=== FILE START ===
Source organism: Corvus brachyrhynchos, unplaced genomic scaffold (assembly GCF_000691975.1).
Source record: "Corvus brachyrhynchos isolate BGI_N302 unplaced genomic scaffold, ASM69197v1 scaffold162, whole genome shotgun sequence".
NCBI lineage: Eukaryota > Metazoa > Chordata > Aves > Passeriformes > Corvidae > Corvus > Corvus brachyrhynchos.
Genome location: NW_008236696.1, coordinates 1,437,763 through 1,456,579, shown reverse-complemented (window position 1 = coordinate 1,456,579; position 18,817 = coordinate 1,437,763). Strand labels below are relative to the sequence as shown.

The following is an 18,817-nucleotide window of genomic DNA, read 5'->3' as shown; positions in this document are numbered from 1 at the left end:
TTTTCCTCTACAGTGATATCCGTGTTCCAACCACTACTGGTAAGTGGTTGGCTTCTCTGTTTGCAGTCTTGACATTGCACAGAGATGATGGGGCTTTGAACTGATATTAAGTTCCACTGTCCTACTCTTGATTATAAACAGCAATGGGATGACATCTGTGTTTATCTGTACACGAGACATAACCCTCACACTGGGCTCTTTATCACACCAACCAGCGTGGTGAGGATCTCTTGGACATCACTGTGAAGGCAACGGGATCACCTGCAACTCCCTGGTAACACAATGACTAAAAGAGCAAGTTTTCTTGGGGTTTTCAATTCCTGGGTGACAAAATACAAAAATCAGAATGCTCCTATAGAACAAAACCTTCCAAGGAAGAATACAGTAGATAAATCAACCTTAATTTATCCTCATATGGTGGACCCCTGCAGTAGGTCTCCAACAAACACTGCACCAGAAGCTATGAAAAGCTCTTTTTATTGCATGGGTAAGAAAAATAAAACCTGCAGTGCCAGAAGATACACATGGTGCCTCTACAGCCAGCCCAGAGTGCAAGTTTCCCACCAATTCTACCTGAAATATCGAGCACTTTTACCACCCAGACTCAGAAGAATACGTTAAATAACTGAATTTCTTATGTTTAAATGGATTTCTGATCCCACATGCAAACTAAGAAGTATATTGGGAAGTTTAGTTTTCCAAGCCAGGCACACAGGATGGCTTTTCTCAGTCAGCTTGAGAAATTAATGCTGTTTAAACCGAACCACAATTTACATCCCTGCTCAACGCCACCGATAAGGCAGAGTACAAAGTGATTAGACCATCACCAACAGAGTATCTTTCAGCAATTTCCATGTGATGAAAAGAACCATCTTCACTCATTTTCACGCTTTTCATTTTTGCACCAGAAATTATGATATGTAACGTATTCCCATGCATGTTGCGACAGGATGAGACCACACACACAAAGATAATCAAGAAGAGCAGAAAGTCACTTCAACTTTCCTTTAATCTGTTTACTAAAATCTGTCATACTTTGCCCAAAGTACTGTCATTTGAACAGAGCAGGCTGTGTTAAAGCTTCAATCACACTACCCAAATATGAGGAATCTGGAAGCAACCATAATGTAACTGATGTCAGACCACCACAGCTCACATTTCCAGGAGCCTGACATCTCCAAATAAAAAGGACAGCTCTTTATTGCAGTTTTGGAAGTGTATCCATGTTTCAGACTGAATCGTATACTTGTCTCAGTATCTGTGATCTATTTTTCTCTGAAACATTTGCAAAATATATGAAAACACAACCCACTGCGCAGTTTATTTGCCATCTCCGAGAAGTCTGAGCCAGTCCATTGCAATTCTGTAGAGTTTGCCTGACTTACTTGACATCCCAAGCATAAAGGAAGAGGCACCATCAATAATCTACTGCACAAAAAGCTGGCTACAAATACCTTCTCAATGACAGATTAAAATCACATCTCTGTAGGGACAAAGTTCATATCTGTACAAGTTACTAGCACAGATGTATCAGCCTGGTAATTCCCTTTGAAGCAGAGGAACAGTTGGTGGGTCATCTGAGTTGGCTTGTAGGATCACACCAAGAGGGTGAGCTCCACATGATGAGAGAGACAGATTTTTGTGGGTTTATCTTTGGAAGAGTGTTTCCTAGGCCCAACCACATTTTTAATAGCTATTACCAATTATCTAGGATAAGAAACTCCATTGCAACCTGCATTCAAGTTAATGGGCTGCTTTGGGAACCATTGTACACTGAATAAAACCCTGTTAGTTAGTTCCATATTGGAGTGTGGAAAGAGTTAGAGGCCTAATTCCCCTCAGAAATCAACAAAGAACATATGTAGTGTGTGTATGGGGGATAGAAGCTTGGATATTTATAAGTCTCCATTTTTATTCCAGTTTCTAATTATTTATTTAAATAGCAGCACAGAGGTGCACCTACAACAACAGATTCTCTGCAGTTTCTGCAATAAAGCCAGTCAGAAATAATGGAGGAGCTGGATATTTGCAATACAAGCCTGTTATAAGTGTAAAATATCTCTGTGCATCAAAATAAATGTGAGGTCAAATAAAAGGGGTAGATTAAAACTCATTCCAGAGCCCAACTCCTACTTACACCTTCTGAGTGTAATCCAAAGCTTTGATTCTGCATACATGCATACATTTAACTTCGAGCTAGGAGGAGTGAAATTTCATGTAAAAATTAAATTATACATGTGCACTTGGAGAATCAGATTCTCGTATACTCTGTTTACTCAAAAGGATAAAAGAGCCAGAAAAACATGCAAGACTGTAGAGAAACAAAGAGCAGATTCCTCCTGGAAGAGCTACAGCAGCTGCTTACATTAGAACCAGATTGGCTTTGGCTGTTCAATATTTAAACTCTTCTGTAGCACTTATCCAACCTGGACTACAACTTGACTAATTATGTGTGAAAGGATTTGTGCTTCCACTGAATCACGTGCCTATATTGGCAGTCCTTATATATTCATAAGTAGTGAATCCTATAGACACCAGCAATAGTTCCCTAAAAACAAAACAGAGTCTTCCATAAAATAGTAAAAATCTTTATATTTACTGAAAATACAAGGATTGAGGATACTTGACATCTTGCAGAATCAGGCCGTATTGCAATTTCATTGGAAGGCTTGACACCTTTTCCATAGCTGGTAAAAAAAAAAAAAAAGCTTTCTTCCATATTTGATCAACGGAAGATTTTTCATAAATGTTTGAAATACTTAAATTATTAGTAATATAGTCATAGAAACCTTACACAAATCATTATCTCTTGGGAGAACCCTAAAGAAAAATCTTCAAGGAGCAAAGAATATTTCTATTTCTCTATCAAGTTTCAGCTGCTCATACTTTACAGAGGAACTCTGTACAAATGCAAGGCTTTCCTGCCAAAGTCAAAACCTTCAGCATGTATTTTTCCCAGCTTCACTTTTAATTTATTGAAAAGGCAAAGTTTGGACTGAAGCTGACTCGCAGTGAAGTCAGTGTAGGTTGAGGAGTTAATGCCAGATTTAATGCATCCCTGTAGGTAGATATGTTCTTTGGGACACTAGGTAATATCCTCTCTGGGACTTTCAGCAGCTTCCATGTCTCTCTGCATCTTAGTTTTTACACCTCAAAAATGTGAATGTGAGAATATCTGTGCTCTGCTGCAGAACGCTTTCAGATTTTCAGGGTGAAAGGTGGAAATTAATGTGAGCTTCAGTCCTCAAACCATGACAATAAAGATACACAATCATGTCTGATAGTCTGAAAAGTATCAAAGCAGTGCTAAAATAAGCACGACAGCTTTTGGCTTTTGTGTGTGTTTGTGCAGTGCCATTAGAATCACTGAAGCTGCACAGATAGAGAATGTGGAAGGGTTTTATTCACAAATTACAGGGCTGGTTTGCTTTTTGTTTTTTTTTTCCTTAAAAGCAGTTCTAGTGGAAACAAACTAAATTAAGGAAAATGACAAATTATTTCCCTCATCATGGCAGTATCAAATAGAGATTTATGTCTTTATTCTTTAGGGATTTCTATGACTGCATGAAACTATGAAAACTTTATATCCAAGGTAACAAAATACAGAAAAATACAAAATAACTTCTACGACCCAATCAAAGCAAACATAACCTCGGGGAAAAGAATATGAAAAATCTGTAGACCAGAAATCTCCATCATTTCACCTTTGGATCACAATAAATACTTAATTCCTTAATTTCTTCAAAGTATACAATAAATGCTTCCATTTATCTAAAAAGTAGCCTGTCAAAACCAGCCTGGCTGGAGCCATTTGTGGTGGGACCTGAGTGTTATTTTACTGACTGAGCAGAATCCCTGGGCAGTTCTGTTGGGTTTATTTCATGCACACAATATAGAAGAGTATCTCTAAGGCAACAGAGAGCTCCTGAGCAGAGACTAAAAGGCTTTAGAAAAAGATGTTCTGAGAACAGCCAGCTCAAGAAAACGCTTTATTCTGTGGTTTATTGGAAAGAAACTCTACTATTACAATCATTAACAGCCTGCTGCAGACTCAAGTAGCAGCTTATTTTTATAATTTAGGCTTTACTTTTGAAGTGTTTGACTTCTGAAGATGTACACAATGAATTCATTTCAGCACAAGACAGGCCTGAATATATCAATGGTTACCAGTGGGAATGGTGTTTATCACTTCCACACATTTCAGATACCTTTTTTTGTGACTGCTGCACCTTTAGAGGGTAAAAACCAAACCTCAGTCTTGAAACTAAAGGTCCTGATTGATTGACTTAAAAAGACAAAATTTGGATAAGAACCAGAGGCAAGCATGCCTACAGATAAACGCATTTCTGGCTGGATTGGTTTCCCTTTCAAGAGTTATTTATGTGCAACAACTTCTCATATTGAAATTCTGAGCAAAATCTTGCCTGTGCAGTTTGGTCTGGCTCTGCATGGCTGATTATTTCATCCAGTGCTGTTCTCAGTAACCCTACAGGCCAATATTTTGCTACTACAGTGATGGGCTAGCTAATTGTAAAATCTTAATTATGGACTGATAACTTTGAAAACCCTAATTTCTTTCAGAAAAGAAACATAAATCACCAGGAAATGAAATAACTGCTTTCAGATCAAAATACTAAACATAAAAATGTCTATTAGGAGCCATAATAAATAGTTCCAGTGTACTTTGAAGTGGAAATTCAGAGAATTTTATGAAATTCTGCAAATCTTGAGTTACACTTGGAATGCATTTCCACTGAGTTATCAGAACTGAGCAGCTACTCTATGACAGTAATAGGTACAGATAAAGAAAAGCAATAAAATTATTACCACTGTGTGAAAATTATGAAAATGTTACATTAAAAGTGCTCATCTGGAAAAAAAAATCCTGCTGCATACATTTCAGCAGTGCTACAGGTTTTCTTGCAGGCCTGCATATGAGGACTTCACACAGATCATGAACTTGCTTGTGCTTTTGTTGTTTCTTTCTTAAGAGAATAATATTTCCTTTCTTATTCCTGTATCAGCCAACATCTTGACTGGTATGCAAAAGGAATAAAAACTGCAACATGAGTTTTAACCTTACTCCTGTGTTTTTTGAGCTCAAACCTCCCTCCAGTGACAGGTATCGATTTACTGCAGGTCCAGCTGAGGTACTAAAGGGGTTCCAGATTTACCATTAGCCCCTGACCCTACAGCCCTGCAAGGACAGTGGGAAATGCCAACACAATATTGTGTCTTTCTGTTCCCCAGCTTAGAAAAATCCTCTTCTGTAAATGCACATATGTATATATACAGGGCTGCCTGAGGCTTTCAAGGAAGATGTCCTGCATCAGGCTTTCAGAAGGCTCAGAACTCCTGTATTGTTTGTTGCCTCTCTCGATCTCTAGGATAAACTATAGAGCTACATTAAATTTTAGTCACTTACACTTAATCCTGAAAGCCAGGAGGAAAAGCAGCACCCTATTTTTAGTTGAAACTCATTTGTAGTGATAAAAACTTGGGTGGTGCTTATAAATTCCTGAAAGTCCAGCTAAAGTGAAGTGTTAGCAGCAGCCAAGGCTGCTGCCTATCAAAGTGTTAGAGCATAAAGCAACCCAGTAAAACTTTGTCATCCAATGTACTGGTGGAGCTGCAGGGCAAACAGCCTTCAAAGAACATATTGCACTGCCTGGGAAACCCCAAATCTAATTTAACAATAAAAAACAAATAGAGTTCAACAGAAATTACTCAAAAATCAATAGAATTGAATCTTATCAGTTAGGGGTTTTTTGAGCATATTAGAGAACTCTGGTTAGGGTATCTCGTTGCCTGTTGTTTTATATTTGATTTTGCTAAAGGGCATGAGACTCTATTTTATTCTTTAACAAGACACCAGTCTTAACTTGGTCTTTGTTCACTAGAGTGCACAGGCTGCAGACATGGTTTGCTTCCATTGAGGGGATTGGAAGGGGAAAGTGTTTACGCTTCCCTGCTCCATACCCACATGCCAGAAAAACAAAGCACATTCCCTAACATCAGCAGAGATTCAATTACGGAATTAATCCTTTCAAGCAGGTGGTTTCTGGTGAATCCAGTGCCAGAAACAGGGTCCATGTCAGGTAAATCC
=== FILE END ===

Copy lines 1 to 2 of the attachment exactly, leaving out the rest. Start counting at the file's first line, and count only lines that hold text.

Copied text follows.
Source organism: Corvus brachyrhynchos, unplaced genomic scaffold (assembly GCF_000691975.1).
Source record: "Corvus brachyrhynchos isolate BGI_N302 unplaced genomic scaffold, ASM69197v1 scaffold162, whole genome shotgun sequence".